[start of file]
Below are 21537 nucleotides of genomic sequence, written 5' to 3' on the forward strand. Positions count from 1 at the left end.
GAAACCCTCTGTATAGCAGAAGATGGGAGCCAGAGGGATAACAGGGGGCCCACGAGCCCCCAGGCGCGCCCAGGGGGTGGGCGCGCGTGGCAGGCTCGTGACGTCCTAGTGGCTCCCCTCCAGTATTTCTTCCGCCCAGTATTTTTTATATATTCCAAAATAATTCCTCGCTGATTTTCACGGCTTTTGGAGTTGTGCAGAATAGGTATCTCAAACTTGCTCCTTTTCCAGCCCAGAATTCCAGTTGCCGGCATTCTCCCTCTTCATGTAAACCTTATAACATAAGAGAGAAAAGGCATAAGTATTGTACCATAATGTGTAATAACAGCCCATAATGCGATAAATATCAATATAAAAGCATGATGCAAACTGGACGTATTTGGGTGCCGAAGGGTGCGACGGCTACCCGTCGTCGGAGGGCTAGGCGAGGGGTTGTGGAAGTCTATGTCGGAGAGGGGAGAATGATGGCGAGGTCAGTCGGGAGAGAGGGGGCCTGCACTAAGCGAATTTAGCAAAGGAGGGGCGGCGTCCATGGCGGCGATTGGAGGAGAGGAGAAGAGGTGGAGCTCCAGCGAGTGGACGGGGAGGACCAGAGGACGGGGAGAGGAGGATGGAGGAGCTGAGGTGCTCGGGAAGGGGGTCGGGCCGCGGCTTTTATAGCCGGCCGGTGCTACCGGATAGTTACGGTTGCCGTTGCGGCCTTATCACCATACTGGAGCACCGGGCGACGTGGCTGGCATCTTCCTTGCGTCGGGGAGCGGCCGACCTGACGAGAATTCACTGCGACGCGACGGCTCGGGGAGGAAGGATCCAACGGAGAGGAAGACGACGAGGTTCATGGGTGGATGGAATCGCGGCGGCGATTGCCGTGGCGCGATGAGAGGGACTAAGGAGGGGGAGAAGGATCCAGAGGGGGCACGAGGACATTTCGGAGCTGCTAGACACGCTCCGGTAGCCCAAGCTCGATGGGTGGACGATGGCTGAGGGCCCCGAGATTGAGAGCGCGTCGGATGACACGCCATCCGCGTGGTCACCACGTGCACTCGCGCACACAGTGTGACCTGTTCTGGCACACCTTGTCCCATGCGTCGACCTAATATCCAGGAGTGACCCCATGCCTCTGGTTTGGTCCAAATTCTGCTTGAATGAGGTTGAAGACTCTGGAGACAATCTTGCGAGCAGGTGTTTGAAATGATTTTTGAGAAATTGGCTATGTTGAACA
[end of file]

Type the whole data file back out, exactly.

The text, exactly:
Below are 21537 nucleotides of genomic sequence, written 5' to 3' on the forward strand. Positions count from 1 at the left end.
GAAACCCTCTGTATAGCAGAAGATGGGAGCCAGAGGGATAACAGGGGGCCCACGAGCCCCCAGGCGCGCCCAGGGGGTGGGCGCGCGTGGCAGGCTCGTGACGTCCTAGTGGCTCCCCTCCAGTATTTCTTCCGCCCAGTATTTTTTATATATTCCAAAATAATTCCTCGCTGATTTTCACGGCTTTTGGAGTTGTGCAGAATAGGTATCTCAAACTTGCTCCTTTTCCAGCCCAGAATTCCAGTTGCCGGCATTCTCCCTCTTCATGTAAACCTTATAACATAAGAGAGAAAAGGCATAAGTATTGTACCATAATGTGTAATAACAGCCCATAATGCGATAAATATCAATATAAAAGCATGATGCAAACTGGACGTATTTGGGTGCCGAAGGGTGCGACGGCTACCCGTCGTCGGAGGGCTAGGCGAGGGGTTGTGGAAGTCTATGTCGGAGAGGGGAGAATGATGGCGAGGTCAGTCGGGAGAGAGGGGGCCTGCACTAAGCGAATTTAGCAAAGGAGGGGCGGCGTCCATGGCGGCGATTGGAGGAGAGGAGAAGAGGTGGAGCTCCAGCGAGTGGACGGGGAGGACCAGAGGACGGGGAGAGGAGGATGGAGGAGCTGAGGTGCTCGGGAAGGGGGTCGGGCCGCGGCTTTTATAGCCGGCCGGTGCTACCGGATAGTTACGGTTGCCGTTGCGGCCTTATCACCATACTGGAGCACCGGGCGACGTGGCTGGCATCTTCCTTGCGTCGGGGAGCGGCCGACCTGACGAGAATTCACTGCGACGCGACGGCTCGGGGAGGAAGGATCCAACGGAGAGGAAGACGACGAGGTTCATGGGTGGATGGAATCGCGGCGGCGATTGCCGTGGCGCGATGAGAGGGACTAAGGAGGGGGAGAAGGATCCAGAGGGGGCACGAGGACATTTCGGAGCTGCTAGACACGCTCCGGTAGCCCAAGCTCGATGGGTGGACGATGGCTGAGGGCCCCGAGATTGAGAGCGCGTCGGATGACACGCCATCCGCGTGGTCACCACGTGCACTCGCGCACACAGTGTGACCTGTTCTGGCACACCTTGTCCCATGCGTCGACCTAATATCCAGGAGTGACCCCATGCCTCTGGTTTGGTCCAAATTCTGCTTGAATGAGGTTGAAGACTCTGGAGACAATCTTGCGAGCAGGTGTTTGAAATGATTTTTGAGAAATTGGCTATGTTGAACA